My dog eats a live bird (musings on animals doing what animals do)

(This originally appeared on my blog at Patheos.com in May 2016.)

Photo by Pixabay

Photo by Pixabay

My dog Bailey was just outside, just hanging out in the grass, enjoying the evening air. She’d been outside maybe ten minutes when I went out to bring her in and saw that she had something pinned to the ground…it was a bird. I called to her, she moved towards me, and the bird jumped away. Bailey went after the bird, pinned it, and let it go. It hopped, she pinned it again. When it flew up about a foot, Bailey leaped up and caught it midair.

And the race was on. I told her to drop the bird, trying not to freak out. The bird was alive, squeaking and flapping its wings. I threw Bailey’s favorite ball in the hope I could distract her long enough to throw the leash on her and get her away, but all she did was run around with the bird, periodically dropping it to yank out feathers and then grabbing it again and taking off, bird bones crunching audibly as she chewed on the run.

My god, the poor bird! I tried to chase Bailey (bad idea). She’d drop the bird, I’d call cheerily and throw the ball again, and she’d start running. I used every attention-getting trick she’d trained with, to no avail, the bird getting smaller and smaller and me getting more and more panicked as the seconds ticked by. Could the bird even be saved now? There was no blood, just feathers flying. Maybe there was still a chance.

Eventually I ran into the house, reached into the fridge, grabbed a handful of mashed potatoes, and ran outside to throw them to the dog. She came running gleefully, but only because she’d already eaten the bird.

THE WHOLE BIRD. The head, the beak, the feet, and most of the feathers. I’d love to tell you what kind of bird it was, but the only thing she didn’t eat were a few feathers and the entrails, which oddly enough were left intact in the grass.

The entire scenario, from the moment I spotted her with the live bird until the time she finally came to me? Maybe two minutes, max. Probably considerably less, although it felt like an eternity.

I called the vet. We’ve just finished more than three weeks of dogs with stomach viruses and diarrhea and antibiotics, and I have no idea what’s going to happen to all of that bird that Bailey just ingested. The vet receptionist told me that dogs usually digest that kind of stuff really well, implying that this was a common thing, dogs eating entire birds. When I asked about the head, the beak, the feet, she simply said, “Yes.” When I pressed her – my dog ate a whole bird – she offered to have the vet call me to reassure me everything would be fine.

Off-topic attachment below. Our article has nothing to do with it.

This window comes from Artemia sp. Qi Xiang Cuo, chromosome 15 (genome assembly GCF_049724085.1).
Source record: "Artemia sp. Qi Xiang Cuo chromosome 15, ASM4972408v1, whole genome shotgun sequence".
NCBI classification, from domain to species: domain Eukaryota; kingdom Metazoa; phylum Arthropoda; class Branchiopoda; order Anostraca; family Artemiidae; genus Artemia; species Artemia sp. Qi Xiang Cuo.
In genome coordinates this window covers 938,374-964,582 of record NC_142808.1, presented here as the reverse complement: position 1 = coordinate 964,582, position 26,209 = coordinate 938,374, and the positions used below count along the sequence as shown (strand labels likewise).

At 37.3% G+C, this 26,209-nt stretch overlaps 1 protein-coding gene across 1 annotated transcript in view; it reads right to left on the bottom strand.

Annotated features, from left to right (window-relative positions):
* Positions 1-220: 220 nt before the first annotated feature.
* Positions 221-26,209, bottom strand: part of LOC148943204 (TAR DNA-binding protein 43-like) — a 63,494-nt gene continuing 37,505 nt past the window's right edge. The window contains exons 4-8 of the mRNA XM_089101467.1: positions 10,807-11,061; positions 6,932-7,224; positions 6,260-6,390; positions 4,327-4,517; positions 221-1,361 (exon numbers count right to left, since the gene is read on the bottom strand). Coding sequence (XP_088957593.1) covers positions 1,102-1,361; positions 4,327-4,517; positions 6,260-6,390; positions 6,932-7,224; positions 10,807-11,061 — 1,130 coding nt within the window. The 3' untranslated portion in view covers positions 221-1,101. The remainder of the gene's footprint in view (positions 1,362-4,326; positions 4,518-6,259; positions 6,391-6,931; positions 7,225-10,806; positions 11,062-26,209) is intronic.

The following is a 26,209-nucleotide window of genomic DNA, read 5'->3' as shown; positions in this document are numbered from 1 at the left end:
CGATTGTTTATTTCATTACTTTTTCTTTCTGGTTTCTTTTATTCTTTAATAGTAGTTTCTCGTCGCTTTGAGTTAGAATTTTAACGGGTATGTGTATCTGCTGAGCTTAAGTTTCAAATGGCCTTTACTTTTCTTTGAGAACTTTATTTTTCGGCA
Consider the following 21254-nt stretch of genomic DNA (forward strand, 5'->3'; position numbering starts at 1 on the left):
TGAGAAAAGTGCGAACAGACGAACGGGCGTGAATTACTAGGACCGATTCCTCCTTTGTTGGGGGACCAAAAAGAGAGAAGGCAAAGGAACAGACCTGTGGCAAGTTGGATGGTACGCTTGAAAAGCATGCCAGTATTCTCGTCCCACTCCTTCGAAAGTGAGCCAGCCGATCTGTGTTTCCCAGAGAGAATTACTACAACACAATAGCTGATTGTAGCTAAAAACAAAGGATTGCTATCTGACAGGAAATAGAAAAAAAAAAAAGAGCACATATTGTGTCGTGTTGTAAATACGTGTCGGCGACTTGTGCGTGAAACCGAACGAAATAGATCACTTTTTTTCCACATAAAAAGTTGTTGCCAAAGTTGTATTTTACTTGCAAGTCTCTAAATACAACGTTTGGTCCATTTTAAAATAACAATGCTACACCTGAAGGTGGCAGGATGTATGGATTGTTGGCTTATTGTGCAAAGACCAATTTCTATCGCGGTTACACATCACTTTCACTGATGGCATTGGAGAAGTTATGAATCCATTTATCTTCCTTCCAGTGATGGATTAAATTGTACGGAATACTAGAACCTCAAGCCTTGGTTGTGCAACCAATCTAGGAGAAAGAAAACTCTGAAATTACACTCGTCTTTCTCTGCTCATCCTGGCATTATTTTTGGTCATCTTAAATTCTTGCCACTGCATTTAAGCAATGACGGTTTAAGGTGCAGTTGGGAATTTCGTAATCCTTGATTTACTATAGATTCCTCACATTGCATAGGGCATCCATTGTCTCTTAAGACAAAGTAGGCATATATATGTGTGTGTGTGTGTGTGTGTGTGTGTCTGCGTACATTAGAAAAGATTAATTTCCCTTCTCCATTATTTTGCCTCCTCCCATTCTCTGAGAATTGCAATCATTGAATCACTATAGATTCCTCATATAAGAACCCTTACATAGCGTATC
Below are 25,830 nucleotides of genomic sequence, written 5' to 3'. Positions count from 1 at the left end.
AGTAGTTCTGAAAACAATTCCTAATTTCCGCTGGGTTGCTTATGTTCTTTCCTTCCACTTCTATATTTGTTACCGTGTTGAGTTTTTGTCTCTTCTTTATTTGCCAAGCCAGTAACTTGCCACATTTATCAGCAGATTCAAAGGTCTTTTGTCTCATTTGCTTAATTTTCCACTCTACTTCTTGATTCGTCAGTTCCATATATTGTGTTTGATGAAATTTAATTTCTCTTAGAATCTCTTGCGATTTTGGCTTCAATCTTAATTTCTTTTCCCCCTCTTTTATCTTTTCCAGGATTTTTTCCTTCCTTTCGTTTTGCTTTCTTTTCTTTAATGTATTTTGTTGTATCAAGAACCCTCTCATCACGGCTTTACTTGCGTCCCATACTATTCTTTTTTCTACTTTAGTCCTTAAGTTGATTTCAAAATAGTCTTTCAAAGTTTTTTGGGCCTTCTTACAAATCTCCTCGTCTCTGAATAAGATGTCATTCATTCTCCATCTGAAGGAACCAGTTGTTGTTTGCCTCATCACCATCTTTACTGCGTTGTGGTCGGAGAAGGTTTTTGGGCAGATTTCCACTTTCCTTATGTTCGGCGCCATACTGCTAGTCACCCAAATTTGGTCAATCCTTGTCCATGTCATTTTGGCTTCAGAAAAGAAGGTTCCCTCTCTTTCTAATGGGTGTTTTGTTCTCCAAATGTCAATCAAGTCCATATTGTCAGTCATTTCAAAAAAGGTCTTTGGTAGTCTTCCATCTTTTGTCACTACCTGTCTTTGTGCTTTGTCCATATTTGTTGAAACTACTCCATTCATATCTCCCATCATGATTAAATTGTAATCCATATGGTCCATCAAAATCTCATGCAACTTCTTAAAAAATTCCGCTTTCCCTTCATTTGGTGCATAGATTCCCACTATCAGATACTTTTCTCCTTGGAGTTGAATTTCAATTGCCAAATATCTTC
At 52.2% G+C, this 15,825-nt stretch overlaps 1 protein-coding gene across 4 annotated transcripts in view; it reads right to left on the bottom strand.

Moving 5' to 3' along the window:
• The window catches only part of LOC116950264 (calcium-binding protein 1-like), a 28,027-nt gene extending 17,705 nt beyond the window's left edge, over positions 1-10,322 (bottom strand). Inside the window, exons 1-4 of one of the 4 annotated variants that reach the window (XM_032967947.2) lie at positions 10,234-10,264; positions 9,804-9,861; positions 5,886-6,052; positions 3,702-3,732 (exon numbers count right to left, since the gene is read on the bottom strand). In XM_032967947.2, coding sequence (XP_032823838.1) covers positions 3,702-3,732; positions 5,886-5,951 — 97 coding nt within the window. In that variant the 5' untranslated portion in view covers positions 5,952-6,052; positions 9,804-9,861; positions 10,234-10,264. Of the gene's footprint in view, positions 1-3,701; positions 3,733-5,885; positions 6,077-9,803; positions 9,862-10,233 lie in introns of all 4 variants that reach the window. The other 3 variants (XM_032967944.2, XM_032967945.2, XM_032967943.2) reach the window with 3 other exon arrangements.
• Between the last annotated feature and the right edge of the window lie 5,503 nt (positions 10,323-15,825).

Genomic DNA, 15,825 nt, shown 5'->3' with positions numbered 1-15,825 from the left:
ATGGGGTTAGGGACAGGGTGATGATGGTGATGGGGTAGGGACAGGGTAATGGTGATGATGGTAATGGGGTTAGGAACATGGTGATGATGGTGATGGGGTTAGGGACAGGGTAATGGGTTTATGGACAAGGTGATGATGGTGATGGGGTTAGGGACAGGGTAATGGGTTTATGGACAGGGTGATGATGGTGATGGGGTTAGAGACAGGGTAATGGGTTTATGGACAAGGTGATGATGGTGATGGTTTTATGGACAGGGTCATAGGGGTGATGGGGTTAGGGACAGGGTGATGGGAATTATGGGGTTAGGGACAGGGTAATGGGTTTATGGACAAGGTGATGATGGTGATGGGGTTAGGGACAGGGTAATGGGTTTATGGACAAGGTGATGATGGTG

Will it be fine? To say that I’m traumatized is an understatement. I watched a bird go from hopping and flapping one minute to feathers and entrails the next, its life taken before my eyes by the animal that I cherish. There wasn’t even any blood; just feathers and that little string of bird guts. My dog did that.

I’m horrified that Bailey didn’t listen to me. She knows these commands cold and I tempted her with her favorite things. She should have listened to me. Then again, I had nothing to offer that could match a live bird. In her mouth.

Of course, I shouldn’t be surprised. A few summers ago, she and Bandit made quick work of the three tiny baby bunnies that had been living in the back yard, bunnies who made the bad choice of hopping around right under the dogs’ noses and flaunting their frailty. It took me weeks to get over the fact that my dogs killed bunnies.

Of course, I understand that this is real life, it’s nature, it’s animals doing what animals do. We have a hawk that often visits our yard; I’ve come outside to find more than one headless sparrow who couldn’t escape the clutches of a bigger, stronger predator.

But at this moment, a few pin feathers still fluttering across the grass, this is too much nature for me. When I came inside after inspecting the yard for any body parts (there were none), Bailey was guzzling down a bowl of water and panting, her tail wagging, she clearly joyful for the hunt and capture she’d just executed. I looked her in the eye and, my voice shaking, whispered, “I can’t believe you just did that.” She stopped wagging and lowered her head a bit, and as our eyes met we both realized that, despite our mutual love and deep emotional connection, she will always be a dog and I a human. She will always eat birds and I will always be traumatized by it.

I reached out to hug her. She nuzzled my neck. I stroked her head and cried.

Bailey is sound asleep at my feet as I write, but I can hear her stomach gurgling, the bird likely making it’s way through her intestines. I’m praying she doesn’t throw up, at least not before darling husband gets home. The last thing I need now is a dog barfing up a bird’s head.

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